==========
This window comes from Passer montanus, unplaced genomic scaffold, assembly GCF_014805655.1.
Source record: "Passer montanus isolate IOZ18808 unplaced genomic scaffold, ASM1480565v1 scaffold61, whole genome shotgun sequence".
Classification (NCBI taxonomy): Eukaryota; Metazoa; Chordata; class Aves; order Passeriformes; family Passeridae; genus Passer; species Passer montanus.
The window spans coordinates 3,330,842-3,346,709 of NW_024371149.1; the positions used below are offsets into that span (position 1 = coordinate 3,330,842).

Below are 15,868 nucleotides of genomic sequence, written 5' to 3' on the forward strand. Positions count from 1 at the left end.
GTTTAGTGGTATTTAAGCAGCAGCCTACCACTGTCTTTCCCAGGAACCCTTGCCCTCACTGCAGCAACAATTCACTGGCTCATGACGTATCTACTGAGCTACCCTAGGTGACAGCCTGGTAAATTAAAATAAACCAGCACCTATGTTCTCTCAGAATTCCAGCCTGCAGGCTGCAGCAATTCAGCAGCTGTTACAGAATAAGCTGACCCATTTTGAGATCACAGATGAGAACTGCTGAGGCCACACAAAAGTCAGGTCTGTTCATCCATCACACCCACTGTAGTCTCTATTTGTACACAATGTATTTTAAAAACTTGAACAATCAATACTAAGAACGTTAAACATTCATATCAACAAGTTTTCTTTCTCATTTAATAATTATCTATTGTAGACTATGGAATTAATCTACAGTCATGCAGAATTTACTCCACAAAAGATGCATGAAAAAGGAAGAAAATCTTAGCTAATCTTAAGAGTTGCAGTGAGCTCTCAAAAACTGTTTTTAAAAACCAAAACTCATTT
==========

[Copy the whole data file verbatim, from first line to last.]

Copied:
This window comes from Passer montanus, unplaced genomic scaffold, assembly GCF_014805655.1.
Source record: "Passer montanus isolate IOZ18808 unplaced genomic scaffold, ASM1480565v1 scaffold61, whole genome shotgun sequence".
Classification (NCBI taxonomy): Eukaryota; Metazoa; Chordata; class Aves; order Passeriformes; family Passeridae; genus Passer; species Passer montanus.
The window spans coordinates 3,330,842-3,346,709 of NW_024371149.1; the positions used below are offsets into that span (position 1 = coordinate 3,330,842).

Below are 15,868 nucleotides of genomic sequence, written 5' to 3' on the forward strand. Positions count from 1 at the left end.
GTTTAGTGGTATTTAAGCAGCAGCCTACCACTGTCTTTCCCAGGAACCCTTGCCCTCACTGCAGCAACAATTCACTGGCTCATGACGTATCTACTGAGCTACCCTAGGTGACAGCCTGGTAAATTAAAATAAACCAGCACCTATGTTCTCTCAGAATTCCAGCCTGCAGGCTGCAGCAATTCAGCAGCTGTTACAGAATAAGCTGACCCATTTTGAGATCACAGATGAGAACTGCTGAGGCCACACAAAAGTCAGGTCTGTTCATCCATCACACCCACTGTAGTCTCTATTTGTACACAATGTATTTTAAAAACTTGAACAATCAATACTAAGAACGTTAAACATTCATATCAACAAGTTTTCTTTCTCATTTAATAATTATCTATTGTAGACTATGGAATTAATCTACAGTCATGCAGAATTTACTCCACAAAAGATGCATGAAAAAGGAAGAAAATCTTAGCTAATCTTAAGAGTTGCAGTGAGCTCTCAAAAACTGTTTTTAAAAACCAAAACTCATTT